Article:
Q: Next year, our daughter will be 17 and our son 15, so we want to plan a big holiday for what is possibly our last as a family. We've heard that Ecuador has a bit of everything - mountains, jungle and sea. We enjoy fairly active holidays - walking, seeing sights and a bit of relaxing - but particularly enjoy being off the tourist track. We want to go for three weeks, and our budget is £6,000-£8,000. Is this realistic, and what can you recommend?
Paul Smith, West Yorkshire
A: At just 400 miles long, Ecuador - the little "bump" on the north-west coast of South America, split into two unequal halves by the equator - is no bigger than the state of Nevada. Yet it punches well above its weight in terms of landscape, packing Andean mountains, deep Amazonian rainforest and unspoilt Pacific coastline into an area a quarter of the size of its neighbour Peru. It also works well for visits in the school summer holidays, since these coincide with the dry season - though the weather varies with terrain, from the "eternal spring" of the highland cities, to the humid river-basin and the sea-fogged coast.
Your budget is certainly realistic. Half is likely to go on flights - based on departures this summer, at the time of writing, KLM (08705 074074; www.klm.com) had a best July/August price of £970 return per adult, from Leeds/Bradford to Quito via Amsterdam. Once you're there, though, £50 a day each is enough for mid-range food and accommodation; as the currency is the US dollar, UK travellers get a lot for their money.
Several reputable companies run family tours in the area: the Adventure Company (0845 450 5316; www.adventurecompany.co.uk) and Families Worldwide (0845 051 4567; www.familiesworldwide.co.uk) are just two - but independent parents won't find it hard to make their own way around. The top-end option is to hire a 4x4 with a driver for about $195 (£108) a day. Try Color Bus Line in Quito (00 593 2 2863 349; www.colorbusline.com). Avis, Hertz, etc also have offices in the major cities and airports, with car hire starting at about $78 (£43) a day. But taking the buseta - small, 22-seater buses - is by far the most popular way to travel. These are plentiful, reasonably comfortable, and wildly cheap: express routes between towns cost about $1 (55p) per hour's journey time.
Tourists tend to gather in the capital, Quito, the pretty colonial town of Cuenca to the south, or the market town of Otavalo in the north. All are worth seeing, but it's not hard to arrange things so that you can avoid the crowds. Otavalo is well-known for its brightly coloured blankets, jumpers and hammocks sold at the crowded Saturday market, but is also in the centre of Ecuador's "lake district", an area dotted with water-filled volcanic craters that's perfect for walking. The English-owned, and beautifully restored, 17th-century Hacienda Cusin in nearby Imbaburra (00 593 6 291 8013; www.haciendacusin.com) makes an attractive base for exploring the area, with hikers' route maps, guided horse rides or mountain biking all available. A connecting, four-bed family suite in the flower-filled garden, with colour-washed walls, woven bedspreads and an open fireplace, costs $240 (£133) per night B&B. From here you could take the bus south along the "Avenue of the Volcanoes", a stunning valley along the Pan-American Highway. You will certainly get your fill of volcanoes - Tungurahua, 74 miles south of Quito, is currently spewing ash on such a scale that nearby villages have been evacuated. Other options include visits to the little village of Baños, famous for its springs, and hiring a local guide for a day-long trek along an old Incan trail to Ingapirca, Ecuador's most important pre-Columbian ruins.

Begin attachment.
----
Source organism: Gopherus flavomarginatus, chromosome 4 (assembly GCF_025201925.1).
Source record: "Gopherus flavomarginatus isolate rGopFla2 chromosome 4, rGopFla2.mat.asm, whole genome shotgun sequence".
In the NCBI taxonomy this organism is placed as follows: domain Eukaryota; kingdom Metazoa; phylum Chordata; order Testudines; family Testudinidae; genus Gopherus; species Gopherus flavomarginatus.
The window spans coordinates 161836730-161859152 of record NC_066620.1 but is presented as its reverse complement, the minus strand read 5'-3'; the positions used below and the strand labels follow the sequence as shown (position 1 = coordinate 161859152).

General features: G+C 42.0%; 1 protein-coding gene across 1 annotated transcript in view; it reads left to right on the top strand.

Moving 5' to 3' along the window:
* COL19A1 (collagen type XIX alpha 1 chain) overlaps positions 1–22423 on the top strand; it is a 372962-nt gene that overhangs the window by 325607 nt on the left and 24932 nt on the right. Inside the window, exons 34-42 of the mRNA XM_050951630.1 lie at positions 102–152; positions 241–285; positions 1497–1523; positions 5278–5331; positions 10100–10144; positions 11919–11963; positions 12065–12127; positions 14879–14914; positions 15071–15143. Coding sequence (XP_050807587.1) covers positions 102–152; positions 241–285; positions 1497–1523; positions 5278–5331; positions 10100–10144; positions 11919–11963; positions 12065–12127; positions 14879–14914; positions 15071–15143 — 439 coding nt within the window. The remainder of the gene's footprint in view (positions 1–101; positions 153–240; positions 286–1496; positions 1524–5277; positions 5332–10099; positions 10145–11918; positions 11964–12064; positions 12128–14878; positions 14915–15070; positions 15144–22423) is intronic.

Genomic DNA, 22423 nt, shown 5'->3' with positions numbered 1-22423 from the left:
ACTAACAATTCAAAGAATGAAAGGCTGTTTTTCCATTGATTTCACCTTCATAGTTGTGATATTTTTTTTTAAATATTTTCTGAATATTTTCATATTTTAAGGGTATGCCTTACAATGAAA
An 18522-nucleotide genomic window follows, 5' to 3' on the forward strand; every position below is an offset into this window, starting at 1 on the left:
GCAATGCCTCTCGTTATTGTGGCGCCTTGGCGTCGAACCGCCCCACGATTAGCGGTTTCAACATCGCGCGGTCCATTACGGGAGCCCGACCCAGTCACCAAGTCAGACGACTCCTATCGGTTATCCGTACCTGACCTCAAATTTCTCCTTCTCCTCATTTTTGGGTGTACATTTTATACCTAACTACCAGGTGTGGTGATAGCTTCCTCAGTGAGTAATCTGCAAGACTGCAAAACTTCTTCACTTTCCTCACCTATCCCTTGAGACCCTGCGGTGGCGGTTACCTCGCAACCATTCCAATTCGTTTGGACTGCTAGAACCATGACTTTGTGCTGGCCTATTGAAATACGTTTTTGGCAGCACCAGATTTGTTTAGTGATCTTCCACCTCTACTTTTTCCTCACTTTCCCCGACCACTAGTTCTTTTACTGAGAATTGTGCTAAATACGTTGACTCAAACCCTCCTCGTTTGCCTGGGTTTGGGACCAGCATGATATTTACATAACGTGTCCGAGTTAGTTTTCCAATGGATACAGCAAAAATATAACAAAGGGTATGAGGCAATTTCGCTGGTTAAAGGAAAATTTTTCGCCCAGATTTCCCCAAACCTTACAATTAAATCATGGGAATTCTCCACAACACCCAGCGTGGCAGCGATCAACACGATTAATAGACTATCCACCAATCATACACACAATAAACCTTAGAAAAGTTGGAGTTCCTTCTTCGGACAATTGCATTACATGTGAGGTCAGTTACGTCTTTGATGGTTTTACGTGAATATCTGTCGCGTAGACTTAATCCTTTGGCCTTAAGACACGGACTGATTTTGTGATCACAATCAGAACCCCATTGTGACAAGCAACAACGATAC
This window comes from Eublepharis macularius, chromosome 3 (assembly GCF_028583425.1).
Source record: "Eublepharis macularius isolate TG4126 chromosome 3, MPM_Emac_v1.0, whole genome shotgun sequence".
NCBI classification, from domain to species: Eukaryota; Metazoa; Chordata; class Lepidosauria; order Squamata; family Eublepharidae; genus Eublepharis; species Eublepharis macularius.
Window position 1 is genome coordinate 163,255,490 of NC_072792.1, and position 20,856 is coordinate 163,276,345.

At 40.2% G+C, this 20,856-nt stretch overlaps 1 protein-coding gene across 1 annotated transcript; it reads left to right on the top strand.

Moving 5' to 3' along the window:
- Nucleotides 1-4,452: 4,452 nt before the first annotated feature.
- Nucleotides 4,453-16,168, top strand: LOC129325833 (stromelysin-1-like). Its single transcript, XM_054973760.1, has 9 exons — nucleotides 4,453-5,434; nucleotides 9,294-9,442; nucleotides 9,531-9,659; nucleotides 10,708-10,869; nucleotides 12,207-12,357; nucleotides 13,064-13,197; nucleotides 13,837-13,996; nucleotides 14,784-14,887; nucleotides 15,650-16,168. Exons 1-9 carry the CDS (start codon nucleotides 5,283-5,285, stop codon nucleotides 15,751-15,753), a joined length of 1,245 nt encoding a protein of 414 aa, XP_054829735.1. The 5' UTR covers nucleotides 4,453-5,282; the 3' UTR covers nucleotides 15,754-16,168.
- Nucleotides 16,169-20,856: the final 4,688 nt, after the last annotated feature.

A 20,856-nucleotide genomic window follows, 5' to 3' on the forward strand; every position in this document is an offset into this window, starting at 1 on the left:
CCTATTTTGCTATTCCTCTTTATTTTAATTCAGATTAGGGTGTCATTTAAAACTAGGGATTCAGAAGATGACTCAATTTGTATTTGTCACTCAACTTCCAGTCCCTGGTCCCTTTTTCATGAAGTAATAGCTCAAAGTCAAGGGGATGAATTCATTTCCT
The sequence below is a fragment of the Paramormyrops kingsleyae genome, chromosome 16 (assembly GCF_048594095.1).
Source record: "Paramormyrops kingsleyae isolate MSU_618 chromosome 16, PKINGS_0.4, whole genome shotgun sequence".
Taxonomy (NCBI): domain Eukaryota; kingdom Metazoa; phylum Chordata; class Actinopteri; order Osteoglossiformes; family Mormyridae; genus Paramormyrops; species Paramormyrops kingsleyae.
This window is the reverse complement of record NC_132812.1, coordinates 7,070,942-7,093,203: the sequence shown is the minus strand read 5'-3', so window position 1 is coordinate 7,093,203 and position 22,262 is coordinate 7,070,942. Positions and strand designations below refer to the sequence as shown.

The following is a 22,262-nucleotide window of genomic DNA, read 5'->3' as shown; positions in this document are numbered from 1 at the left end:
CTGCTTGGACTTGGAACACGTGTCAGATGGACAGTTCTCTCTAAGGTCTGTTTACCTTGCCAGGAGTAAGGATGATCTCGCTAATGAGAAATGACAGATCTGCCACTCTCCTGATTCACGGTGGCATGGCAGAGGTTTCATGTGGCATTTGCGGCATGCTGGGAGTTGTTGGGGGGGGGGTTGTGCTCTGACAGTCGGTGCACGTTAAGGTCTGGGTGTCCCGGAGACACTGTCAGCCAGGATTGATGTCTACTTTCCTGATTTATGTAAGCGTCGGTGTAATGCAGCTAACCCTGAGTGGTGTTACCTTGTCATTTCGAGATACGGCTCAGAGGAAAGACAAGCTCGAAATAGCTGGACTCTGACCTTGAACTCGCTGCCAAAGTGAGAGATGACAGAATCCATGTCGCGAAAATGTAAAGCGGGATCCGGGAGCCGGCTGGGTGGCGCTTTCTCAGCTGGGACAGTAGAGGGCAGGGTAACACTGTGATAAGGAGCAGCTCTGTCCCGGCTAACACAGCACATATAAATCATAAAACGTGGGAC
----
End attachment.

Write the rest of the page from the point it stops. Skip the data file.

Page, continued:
Some remote jungle lodges are run by indigenous communities, with accommodation in simple but comfortable wooden huts. They tend to have an ecological bias, and make superb bases for bird-watching - or even a spot of piranha-fishing in the Amazon. Journey Latin America (020-8747 8315; www.journeylatinamerica.co.uk) offers several of these for a variety of budgets - one of the most off-the-beaten track is the riverside Kapawi Lodge, run by the forest Achuar people, who will take visitors on fishing trips or guided jungle walks. Three nights here cost £381 per person full board, including flights and transfer by motorised canoe.
Ecuador's dry-forested central coastal region is particularly quiet, and only just beginning to open up to tourists. But it is very beautiful, and also offers the chance to experience similar wildlife to that of the Galapagos away to the west - though at a fraction of the price. A clean, surf-side double room in a wooden cabin at the Hostería La Terraza (00 593 5 23 00 235; www.laterraza.de) in the fishing village of Puerto Lopez, on the edge of the Machalilla National Park, costs only $25 (£14) a night B&B. From here, take a boat trip to see albatrosses and sea lions at Isla de la Plata; go humpback whale-watching and snorkelling on sandy Los Frailes beach; explore Incan ruins at Agua Blanca, or search for wild orchids on a hike in the cloud forest of San Sebastian. A bus runs daily from Quito to Puerto Lopez; the 11-hour trip costs $12 (£6.50). Or you can fly with Tame (00 593 2 2909 900; www.tame.com.ec) from Quito to nearby Portoviejo for about $100 (£56) return each.
Send your family travel queries to The Independent Parent, Travel Desk, The Independent, 191 Marsh Wall, London E14 9RS or email email@example.comReuse content